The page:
20th of October 2009 Author: Ava Jackuard
New formats for tourneys and a reprise feature for cash game community cards in latest version
The latest software upgrade at Full Tilt Poker.com includes a new "Run It Twice" feature which should prove popular, enabling as it does an option where the players can pre-select a facility that allows them to see up to five community cards dealt a second time.
The feature is available on specific Run It Twice tables, although there are apparently plans to extend it further once the trialling period has been satisfactorily completed and usage assessed.
The term "run it twice" will be familiar to television railbirds from the cash games broadcast on TV such as High Stakes Poker. The basics are that when two players are all-in, they can both agree to lay down the remaining community cards again - hence the term 'run it twice'. For example, two players all-in 'running it twice' from the flop would deal the turn and the river and then a second set of turn and river cards. Two separate boards are formed, each one worth 50 percent of the pot. Fans of the concept say that it creates more excitement, and can prevent a cautious player from losing his or her entire stack on coinflip hands.
Full Tilt has also introduced a new format for tournaments that allows some of the prize pool to be cashed out by the players. In this format, half of the player's buy-in goes into the prize pool, and the other half goes into a specially designated cashout pool. At any point in the tournament before the final table, a player can choose to cash out between 10 and 100 percent of their stack for a guaranteed payout.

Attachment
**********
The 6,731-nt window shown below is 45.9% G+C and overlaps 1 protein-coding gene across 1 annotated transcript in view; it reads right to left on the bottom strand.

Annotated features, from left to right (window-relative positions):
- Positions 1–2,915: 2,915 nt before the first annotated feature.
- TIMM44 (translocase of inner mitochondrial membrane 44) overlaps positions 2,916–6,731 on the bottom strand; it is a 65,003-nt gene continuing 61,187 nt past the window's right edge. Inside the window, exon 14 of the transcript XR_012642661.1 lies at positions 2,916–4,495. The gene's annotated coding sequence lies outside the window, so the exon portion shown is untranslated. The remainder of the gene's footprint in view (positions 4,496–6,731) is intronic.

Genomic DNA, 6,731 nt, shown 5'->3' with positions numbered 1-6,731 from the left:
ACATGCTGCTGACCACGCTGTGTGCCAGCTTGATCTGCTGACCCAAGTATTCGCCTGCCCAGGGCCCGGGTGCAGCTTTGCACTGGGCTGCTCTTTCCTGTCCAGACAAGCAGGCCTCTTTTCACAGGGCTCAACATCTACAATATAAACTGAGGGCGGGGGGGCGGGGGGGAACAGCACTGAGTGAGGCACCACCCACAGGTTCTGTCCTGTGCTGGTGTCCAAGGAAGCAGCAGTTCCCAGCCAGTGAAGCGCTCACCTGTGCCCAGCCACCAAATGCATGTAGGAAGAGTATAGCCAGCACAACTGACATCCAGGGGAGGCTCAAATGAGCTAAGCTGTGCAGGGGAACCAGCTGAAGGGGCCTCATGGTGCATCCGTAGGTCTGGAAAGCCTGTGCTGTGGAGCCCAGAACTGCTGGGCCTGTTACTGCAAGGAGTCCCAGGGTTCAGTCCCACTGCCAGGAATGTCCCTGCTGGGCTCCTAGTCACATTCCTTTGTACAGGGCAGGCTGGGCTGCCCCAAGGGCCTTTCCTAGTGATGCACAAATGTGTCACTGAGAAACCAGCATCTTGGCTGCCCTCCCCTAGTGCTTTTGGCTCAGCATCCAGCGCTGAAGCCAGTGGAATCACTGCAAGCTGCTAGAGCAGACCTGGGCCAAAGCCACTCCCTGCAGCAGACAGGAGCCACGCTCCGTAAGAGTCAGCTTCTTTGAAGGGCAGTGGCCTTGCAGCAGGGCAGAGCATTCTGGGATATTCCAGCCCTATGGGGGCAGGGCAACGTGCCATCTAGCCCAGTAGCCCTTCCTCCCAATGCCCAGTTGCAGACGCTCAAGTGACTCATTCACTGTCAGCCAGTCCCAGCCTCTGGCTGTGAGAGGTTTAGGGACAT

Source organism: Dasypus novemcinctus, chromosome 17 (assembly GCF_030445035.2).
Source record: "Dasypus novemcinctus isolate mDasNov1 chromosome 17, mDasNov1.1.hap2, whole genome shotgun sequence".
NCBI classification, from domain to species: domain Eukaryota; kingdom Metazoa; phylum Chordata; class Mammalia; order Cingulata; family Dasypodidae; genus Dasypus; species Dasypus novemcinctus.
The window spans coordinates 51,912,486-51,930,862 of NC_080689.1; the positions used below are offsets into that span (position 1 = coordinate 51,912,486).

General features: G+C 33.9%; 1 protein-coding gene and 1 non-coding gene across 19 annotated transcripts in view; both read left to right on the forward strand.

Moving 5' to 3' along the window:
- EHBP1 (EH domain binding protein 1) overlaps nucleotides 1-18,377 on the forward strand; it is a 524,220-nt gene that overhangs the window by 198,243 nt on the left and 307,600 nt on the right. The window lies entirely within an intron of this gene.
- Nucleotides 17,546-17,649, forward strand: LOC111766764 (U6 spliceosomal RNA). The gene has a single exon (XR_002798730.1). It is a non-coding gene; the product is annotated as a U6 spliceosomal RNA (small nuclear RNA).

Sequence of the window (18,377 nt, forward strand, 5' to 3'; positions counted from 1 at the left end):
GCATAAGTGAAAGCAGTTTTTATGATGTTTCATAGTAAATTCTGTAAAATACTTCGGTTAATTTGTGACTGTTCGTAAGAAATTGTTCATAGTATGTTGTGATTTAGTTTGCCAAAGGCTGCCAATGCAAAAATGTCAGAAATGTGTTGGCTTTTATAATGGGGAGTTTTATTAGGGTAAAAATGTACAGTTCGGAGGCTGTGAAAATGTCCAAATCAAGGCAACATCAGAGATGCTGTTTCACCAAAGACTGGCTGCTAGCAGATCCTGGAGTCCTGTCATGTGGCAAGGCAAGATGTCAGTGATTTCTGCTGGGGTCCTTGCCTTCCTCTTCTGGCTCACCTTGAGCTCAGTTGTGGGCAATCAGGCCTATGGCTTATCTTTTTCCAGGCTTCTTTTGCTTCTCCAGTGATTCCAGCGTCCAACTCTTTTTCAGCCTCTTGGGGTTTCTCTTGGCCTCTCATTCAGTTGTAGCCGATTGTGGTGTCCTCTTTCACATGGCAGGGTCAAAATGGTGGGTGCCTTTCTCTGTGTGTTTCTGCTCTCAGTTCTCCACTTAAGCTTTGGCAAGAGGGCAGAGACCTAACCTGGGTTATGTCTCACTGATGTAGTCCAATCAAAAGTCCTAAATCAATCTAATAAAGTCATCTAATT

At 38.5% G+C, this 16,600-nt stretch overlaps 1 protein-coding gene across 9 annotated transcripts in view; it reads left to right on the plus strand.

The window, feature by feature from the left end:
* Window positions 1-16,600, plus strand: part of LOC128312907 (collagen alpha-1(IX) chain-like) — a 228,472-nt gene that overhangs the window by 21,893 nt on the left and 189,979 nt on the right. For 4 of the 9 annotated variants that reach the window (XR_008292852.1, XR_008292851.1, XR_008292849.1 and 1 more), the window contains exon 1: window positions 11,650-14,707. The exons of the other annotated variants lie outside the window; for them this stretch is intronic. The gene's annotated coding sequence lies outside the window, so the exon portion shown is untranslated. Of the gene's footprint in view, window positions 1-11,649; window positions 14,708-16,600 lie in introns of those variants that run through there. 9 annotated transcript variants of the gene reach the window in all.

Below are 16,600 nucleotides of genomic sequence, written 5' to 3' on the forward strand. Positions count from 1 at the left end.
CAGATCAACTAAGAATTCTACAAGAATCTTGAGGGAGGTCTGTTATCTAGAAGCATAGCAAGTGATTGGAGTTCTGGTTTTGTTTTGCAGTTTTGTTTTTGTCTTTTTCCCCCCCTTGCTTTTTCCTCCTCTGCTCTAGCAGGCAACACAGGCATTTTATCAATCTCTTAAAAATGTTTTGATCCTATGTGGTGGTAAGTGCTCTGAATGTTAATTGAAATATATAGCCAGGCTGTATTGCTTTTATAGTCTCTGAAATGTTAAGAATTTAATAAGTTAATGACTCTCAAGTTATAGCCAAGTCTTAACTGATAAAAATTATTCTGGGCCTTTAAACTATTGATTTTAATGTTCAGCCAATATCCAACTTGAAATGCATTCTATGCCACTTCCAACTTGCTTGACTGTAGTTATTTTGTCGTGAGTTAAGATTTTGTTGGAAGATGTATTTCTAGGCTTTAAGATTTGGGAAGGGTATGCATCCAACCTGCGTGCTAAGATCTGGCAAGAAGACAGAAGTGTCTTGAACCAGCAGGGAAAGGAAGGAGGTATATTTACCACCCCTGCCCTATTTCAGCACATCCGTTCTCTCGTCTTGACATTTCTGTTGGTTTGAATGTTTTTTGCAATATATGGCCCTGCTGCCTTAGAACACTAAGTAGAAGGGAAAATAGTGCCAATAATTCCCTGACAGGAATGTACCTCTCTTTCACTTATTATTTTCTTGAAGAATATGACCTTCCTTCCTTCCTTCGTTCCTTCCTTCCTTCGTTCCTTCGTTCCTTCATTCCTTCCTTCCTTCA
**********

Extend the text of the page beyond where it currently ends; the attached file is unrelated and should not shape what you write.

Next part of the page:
The Cashout option can be accessed at any point by clicking on a large red button in the upper left of the table window, which pops up a second window with information on the player's remaining chip count and what compensation will be paid.
A Full Tilt spokesman gave an example of how this might work, assuming that the player in a $20+$2 tournament started with 1 500 in chips. Those 1 500 chips are now worth $10 (half the buy-in), should the player choose to exit the tournament. But if the player managed to double up to a 3 000 stack he or she would be looking at breaking even, insuring against loss while still enjoying the tournament, albeit with far fewer chips.
The cashout period ends once the tournament reaches the final table, when all the money remaining in the Cashout Pool is distributed between the remaining players in proportion their stack size.
The software upgrade also introduces 7-Game tournaments. Mixed games have become increasingly popular over recent years, as the top pros seek to demonstrate their abilities over a wide range of poker disciplines. In a 7-game mix, at every round the action switches between Fixed Limit Hold 'em, Fixed Limit Stud H/L, Fixed Limit Razz, Fixed Limit Omaha H/L, Fixed Limit Stud Hi, No Limit Hold 'em and Pot Limit Omaha Hi.
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